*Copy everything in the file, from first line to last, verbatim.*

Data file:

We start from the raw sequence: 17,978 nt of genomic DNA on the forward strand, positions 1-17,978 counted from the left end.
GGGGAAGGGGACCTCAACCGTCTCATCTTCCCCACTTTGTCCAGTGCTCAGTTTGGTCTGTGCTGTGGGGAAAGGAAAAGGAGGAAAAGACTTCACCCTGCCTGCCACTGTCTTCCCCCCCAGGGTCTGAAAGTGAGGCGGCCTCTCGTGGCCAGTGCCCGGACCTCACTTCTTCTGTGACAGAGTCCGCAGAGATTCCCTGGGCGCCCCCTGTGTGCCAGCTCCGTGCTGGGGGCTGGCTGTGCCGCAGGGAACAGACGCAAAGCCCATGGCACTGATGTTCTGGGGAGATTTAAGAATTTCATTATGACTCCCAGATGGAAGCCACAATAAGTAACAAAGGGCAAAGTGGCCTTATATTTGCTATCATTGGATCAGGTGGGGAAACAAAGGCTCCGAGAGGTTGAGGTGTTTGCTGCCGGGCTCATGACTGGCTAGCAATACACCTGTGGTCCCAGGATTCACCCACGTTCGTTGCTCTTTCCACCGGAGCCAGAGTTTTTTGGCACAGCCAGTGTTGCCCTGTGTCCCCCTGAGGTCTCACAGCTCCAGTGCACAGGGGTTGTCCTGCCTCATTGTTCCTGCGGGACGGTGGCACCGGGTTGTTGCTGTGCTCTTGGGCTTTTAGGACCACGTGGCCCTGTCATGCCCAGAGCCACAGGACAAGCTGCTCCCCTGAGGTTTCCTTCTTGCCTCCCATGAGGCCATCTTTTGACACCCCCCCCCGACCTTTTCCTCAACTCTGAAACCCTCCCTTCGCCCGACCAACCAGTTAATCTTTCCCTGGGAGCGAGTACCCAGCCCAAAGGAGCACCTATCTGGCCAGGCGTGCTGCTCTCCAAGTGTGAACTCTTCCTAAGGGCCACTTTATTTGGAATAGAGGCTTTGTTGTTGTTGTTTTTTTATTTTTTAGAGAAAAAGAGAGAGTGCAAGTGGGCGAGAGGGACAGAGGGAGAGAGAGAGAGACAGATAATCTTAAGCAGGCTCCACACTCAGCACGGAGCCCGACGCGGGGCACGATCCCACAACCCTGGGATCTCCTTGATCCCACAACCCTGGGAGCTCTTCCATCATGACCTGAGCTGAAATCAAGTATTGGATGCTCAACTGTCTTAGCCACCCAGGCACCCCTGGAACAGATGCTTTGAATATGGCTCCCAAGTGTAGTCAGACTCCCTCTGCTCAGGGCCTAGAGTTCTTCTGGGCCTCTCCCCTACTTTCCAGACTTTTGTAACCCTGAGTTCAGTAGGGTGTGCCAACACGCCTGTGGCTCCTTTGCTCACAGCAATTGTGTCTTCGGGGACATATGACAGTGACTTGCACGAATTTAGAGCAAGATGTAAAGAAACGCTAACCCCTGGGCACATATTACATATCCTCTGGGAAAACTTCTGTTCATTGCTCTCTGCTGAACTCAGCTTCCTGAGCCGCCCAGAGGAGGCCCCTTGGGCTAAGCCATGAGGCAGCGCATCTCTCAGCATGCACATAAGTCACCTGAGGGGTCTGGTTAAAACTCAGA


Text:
We start from the raw sequence: 17,978 nt of genomic DNA on the forward strand, positions 1-17,978 counted from the left end.
GGGGAAGGGGACCTCAACCGTCTCATCTTCCCCACTTTGTCCAGTGCTCAGTTTGGTCTGTGCTGTGGGGAAAGGAAAAGGAGGAAAAGACTTCACCCTGCCTGCCACTGTCTTCCCCCCCAGGGTCTGAAAGTGAGGCGGCCTCTCGTGGCCAGTGCCCGGACCTCACTTCTTCTGTGACAGAGTCCGCAGAGATTCCCTGGGCGCCCCCTGTGTGCCAGCTCCGTGCTGGGGGCTGGCTGTGCCGCAGGGAACAGACGCAAAGCCCATGGCACTGATGTTCTGGGGAGATTTAAGAATTTCATTATGACTCCCAGATGGAAGCCACAATAAGTAACAAAGGGCAAAGTGGCCTTATATTTGCTATCATTGGATCAGGTGGGGAAACAAAGGCTCCGAGAGGTTGAGGTGTTTGCTGCCGGGCTCATGACTGGCTAGCAATACACCTGTGGTCCCAGGATTCACCCACGTTCGTTGCTCTTTCCACCGGAGCCAGAGTTTTTTGGCACAGCCAGTGTTGCCCTGTGTCCCCCTGAGGTCTCACAGCTCCAGTGCACAGGGGTTGTCCTGCCTCATTGTTCCTGCGGGACGGTGGCACCGGGTTGTTGCTGTGCTCTTGGGCTTTTAGGACCACGTGGCCCTGTCATGCCCAGAGCCACAGGACAAGCTGCTCCCCTGAGGTTTCCTTCTTGCCTCCCATGAGGCCATCTTTTGACACCCCCCCCCGACCTTTTCCTCAACTCTGAAACCCTCCCTTCGCCCGACCAACCAGTTAATCTTTCCCTGGGAGCGAGTACCCAGCCCAAAGGAGCACCTATCTGGCCAGGCGTGCTGCTCTCCAAGTGTGAACTCTTCCTAAGGGCCACTTTATTTGGAATAGAGGCTTTGTTGTTGTTGTTTTTTTATTTTTTAGAGAAAAAGAGAGAGTGCAAGTGGGCGAGAGGGACAGAGGGAGAGAGAGAGAGACAGATAATCTTAAGCAGGCTCCACACTCAGCACGGAGCCCGACGCGGGGCACGATCCCACAACCCTGGGATCTCCTTGATCCCACAACCCTGGGAGCTCTTCCATCATGACCTGAGCTGAAATCAAGTATTGGATGCTCAACTGTCTTAGCCACCCAGGCACCCCTGGAACAGATGCTTTGAATATGGCTCCCAAGTGTAGTCAGACTCCCTCTGCTCAGGGCCTAGAGTTCTTCTGGGCCTCTCCCCTACTTTCCAGACTTTTGTAACCCTGAGTTCAGTAGGGTGTGCCAACACGCCTGTGGCTCCTTTGCTCACAGCAATTGTGTCTTCGGGGACATATGACAGTGACTTGCACGAATTTAGAGCAAGATGTAAAGAAACGCTAACCCCTGGGCACATATTACATATCCTCTGGGAAAACTTCTGTTCATTGCTCTCTGCTGAACTCAGCTTCCTGAGCCGCCCAGAGGAGGCCCCTTGGGCTAAGCCATGAGGCAGCGCATCTCTCAGCATGCACATAAGTCACCTGAGGGGTCTGGTTAAAACTCAGA